Apple’s billion dollar deal with L.A. Schools

Allison Correia
Dec 18, 2013

In June, Los Angeles Unified School District (LAUSD) announced their plan to initially roll out 32GB 4th-generation Apple iPads to every student in 47 campuses in a deal worth $30 million. The district has 640,000 students at 1,087 schools, so over the next few years the school board has committed to spend hundreds of millions of dollars with Apple. The district’s plan is to equip every student with a device by 2014. Apple is selling the iPads, preloaded with education software for $678 each with a three-year warranty. Retail price for the 32GB iPad is $599. The board unanimously voted on Apple because the iPad rated the best in quality, was the least expensive and received the highest scoring by the review panel (made up of students and teachers). Other devices that could have been considered include Chromebooks, which can be argued to offer more value for just $249 retail price, netbooks, and also Windows-based laptops, which are potentially more versatile than a tablet starting at $400 retail.

As the months have passed financial concerns to sustain the project beyond three years have already surfaced. The effort is being funded mostly by school construction bonds, a portion of which are set aside for technology. One of the latest developments is the cost for the software which is looking to be $60 million a year higher than anticipated. This is due to the licenses for the educational programs installed on the devices, which expire after three years. Originally, the district was led to believe that once the programs were paid for, they belonged to them indefinitely, however, that is not the case. At the end of the three year contract, the content will disappear or the users will be violating the licensing agreement by attempting to continue using the programs. LASUD should have thoroughly gone through the contract with the vendor prior to agreeing to it. This is an aspect of technology that is often overlooked, the cost of ownership. Over the years, the iPads will need to be fixed, or replaced, and as the school district has learned the hard way- software isn’t forever.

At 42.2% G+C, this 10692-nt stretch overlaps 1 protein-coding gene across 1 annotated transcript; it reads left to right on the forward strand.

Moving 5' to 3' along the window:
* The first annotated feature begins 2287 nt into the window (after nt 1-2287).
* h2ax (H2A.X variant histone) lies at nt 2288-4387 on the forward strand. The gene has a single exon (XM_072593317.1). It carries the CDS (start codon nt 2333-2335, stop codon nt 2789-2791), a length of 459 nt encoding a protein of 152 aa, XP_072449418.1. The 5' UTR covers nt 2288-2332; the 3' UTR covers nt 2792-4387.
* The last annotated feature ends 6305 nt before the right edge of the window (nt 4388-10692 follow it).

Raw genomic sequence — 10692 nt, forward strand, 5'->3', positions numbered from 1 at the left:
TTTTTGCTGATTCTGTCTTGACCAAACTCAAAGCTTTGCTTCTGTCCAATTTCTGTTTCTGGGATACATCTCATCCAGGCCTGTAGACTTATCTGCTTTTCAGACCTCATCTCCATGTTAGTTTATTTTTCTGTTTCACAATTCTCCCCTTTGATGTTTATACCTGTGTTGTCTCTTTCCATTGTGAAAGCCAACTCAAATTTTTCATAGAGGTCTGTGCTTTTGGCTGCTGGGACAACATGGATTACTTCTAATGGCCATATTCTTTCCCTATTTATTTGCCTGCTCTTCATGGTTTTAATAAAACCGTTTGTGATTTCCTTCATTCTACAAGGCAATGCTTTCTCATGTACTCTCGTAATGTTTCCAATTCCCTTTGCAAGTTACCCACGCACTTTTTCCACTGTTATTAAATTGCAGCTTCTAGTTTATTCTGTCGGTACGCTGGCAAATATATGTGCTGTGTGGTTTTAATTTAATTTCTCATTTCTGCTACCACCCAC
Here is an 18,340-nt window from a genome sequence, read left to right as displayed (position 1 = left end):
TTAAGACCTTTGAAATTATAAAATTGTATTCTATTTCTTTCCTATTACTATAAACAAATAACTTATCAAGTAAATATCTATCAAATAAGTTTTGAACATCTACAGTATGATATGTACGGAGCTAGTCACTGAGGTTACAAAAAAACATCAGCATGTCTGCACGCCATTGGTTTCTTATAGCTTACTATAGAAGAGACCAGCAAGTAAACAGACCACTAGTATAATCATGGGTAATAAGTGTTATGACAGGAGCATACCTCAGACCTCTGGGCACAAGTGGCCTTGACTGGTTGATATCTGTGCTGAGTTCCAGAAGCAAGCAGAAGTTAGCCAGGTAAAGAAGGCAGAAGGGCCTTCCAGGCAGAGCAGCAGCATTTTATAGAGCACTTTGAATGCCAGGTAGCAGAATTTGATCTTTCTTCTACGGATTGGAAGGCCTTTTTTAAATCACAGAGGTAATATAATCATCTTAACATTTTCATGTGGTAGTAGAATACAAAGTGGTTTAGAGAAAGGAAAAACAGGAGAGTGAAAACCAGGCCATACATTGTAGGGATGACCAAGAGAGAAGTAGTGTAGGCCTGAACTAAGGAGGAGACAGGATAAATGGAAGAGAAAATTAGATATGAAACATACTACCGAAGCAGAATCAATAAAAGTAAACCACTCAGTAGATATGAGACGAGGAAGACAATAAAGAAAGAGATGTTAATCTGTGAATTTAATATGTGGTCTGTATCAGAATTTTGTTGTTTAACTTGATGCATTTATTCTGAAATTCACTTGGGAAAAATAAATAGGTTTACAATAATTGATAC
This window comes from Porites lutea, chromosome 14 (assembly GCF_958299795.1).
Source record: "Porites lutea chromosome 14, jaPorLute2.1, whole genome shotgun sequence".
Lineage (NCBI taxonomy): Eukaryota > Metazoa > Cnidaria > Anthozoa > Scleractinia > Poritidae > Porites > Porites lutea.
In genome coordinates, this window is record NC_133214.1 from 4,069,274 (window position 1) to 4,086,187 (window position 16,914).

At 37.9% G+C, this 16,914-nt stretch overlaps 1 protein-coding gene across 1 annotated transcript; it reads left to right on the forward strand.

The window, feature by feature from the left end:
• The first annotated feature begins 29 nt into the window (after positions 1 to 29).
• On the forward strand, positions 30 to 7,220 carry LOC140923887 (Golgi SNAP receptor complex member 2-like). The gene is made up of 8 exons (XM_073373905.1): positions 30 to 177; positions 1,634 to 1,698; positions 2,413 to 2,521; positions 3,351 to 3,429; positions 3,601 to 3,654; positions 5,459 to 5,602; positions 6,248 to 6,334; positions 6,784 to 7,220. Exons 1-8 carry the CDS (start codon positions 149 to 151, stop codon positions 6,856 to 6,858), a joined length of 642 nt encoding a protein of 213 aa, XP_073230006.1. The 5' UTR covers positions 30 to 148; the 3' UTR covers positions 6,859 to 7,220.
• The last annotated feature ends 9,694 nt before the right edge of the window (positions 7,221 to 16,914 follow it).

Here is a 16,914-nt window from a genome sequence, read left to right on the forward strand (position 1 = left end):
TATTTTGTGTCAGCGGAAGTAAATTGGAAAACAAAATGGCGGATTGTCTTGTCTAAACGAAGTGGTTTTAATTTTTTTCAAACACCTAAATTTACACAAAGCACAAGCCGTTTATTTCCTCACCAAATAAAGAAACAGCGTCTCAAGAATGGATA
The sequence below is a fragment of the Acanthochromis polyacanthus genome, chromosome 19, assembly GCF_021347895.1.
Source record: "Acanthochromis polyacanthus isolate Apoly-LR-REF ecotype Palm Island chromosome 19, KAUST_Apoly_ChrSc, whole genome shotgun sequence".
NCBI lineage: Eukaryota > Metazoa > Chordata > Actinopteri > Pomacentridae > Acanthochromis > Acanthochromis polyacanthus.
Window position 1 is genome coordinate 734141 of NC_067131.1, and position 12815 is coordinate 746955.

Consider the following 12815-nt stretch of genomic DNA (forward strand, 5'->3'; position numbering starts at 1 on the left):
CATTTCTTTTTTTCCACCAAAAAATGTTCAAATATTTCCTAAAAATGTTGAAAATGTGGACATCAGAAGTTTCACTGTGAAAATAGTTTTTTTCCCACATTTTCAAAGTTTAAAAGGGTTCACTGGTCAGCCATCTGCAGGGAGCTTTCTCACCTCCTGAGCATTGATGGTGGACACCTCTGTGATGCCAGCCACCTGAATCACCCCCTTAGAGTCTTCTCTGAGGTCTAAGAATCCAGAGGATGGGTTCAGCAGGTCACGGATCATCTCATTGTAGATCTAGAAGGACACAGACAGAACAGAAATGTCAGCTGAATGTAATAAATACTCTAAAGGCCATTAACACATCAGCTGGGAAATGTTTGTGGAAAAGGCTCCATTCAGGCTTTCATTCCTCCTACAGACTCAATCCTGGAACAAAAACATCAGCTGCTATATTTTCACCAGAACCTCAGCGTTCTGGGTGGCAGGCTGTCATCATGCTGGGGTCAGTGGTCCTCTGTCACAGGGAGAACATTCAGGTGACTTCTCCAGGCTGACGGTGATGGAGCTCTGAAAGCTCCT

In November, a part of the iPad program was suspended after students hacked the security controls which denied students access to inappropriate websites. To add to the bad news, the LA Times reported that John Deasy, the superintendent of LAUSD and lead supporter of the iPad project, will be resigning come February. Deasy had called the technology upgrade an essential academic component and noted that new state tests are supposed to be taken digitally. There was to be a vote this month (December) to vote on the next phase of this $1 billion effort, but has been pushed to January after the death of board member Marguerite Poindexter LaMotte. Two board members that have been big supports of this venture from the start, Tamar Galatzan and Monica Garcia, both immediately objected to the change in plans regarding the iPad vote. The latest proposal called for spending $115 million to provide iPads to students and staff at 38 schools, and for purchasing more than 67,000 iPads that could be used for standardized tests that would take place in the spring. Also, the plan involves establishing a test of laptop computers at seven high schools, to see if they work better for older students than iPads.

In the meantime, iPads are being distributed to students without the finished curriculum, and teachers are trying to figure out how to integrate these tools into the classroom. Problems regarding the iPad rollout such as cost and security concerns have resulted in delays to the project, and frustration of board members. Overall, it’s unclear how much the entire undertaking will cost the district (and taxpayers), and whether the cost is truly worth it.

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